Monday, February 13, 2012

Higgins' Good Life of Teaching: Arendt's Phenomenology of Practical Life

 In this post, I will almost exclusively describe rather than evaluate the content of the chapter, as it primarily is intended to lay the groundwork for a discussion of teaching in a later portion of the book. However, the end result of this discussion for Higgins is that a framework is provided which will help to construct a virtue ethics for the professions, connecting work with fundamental human needs and aspirations, as well as helping us to realize how we are shaped by our work practices.

In contrast to MacIntyre, Hannah Arendt hierarchically divides practical activities into the categories of labour, work, and action. Higgins notes that a discussion of teaching with respect to these categories will be addressed in chapter 7 of the book. In the present chapter, the aim is to reconstruct Arendt's account of seeking flourishing in the practical realm so that we may understand "how the practical life may comprise and compromise our search for a fully human existence" (p. 87).  Broadly speaking, Arendt argues that in the past, humans (some, at least) were torn between the contemplative life and the active life, or between vita contemplativa and vita activa . However, human life is now reduced to labour and the scientific/technological pursuits needed to assist labour.

Labour is required because we are embodied beings.  Much of what we do to feed ourselves falls in this category. The repetitive cycle of acquiring food, preparing food, eating food, and cleaning up, all done because of our biological need for food, is a clear example of labour. Work includes such things as tool-making, framing a house, designing a house, and building a chair. It is often engaged in to lighten our labour, though it creates more labour in the form of maintaining our homes, tools, and chairs. An architect and a construction worker are both examples of work, for Arendt. Action is an important though difficult concept, as Arendt employs it; it is also the "sine qua non of leading a fully human life" (p.101). In order to clarify this category, Higgins uses "deed", and explains it as something which contains meaning, is in some sense theatrical, and possesses singularity. The examples given are Jackie Robinson's taking the field for the Dodgers on April 15, 1947 and a juror convincing other members that they have overlooked an important piece of evidence. The former communicates without explicit speech, the latter is not mere words but also rectifies a potential injustice. Two general categories of deeds are promising and forgiving. We cannot predict the outcome of deeds in advance, nor can we predict that we will have the opportunity to perform a deed. Lastly, deeds are self-disclosing. They come from who we are, as individuals in a community. And they yield meaning for us and are connected to ends which we pursue for their own sake.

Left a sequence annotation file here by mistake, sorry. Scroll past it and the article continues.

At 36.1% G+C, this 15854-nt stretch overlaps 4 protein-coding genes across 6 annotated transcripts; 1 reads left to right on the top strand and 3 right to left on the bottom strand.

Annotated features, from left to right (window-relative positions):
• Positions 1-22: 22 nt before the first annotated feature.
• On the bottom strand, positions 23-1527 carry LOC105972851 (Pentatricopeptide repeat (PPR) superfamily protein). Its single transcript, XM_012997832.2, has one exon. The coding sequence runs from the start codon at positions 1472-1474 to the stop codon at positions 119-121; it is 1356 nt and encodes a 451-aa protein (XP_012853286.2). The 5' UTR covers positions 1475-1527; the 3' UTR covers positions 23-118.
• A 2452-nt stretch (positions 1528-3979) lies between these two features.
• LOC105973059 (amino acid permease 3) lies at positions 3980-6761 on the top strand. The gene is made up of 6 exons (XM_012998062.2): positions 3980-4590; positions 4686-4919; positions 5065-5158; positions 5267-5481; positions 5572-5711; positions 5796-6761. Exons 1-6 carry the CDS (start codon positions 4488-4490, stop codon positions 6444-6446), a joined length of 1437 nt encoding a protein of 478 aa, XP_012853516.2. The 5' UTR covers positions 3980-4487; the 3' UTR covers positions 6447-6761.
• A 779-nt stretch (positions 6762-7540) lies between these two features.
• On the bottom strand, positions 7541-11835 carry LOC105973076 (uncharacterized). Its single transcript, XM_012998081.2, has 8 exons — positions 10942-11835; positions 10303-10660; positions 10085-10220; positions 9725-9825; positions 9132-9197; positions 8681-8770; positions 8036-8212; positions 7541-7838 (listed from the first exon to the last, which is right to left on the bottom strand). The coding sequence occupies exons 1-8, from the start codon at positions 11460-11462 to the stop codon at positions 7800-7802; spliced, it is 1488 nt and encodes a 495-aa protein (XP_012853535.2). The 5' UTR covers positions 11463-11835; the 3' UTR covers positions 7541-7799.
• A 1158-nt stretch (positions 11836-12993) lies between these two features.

In the last section of the chapter, Higgins explores what all of this has to do with his construction of a eudaimonistic professional ethics. Arendt, however, never gives an example of a job or occupation that falls into the category of action. For her, every activity occurs in only one mode, either labour, or work, or action. Higgins offers two amendments which he takes to strengthen the account (and I agree). First, he states that some activities fall in all 3 of these categories. A chef at an excellent restaurant, will, in her occupation, engage in activities which fall in each of these categories. (This seems to me to be the case with teaching, but we'll see how Higgins deals with this in chapter 7.) The second amendment is that occupational activities are not merely social, they also possess an openness to others. We shape and are shaped by each of these 3 modes of practical life.

I must confess that it isn't entirely clear to me what the full content and significance of this second amendment to Arendt is supposed to be--so any help in the discussion would be much appreciated! Other than that, I look forward to how Higgins will situate teaching within the framework discussed and modified in this chapter of The Good Life of Teaching.

1 comment:

  1. Mike, I think I'm with you in not having a great grasp on what Arendt means by 'action' and how that will translate into teaching. The examples Higgins gives are of purposeful, meaningful human acts, so I guess the proposal is that teaching, despite being an example of work, can aspire to 'action'. But again, my grasp of that is loose enough that I don't know how to engage with the proposal.


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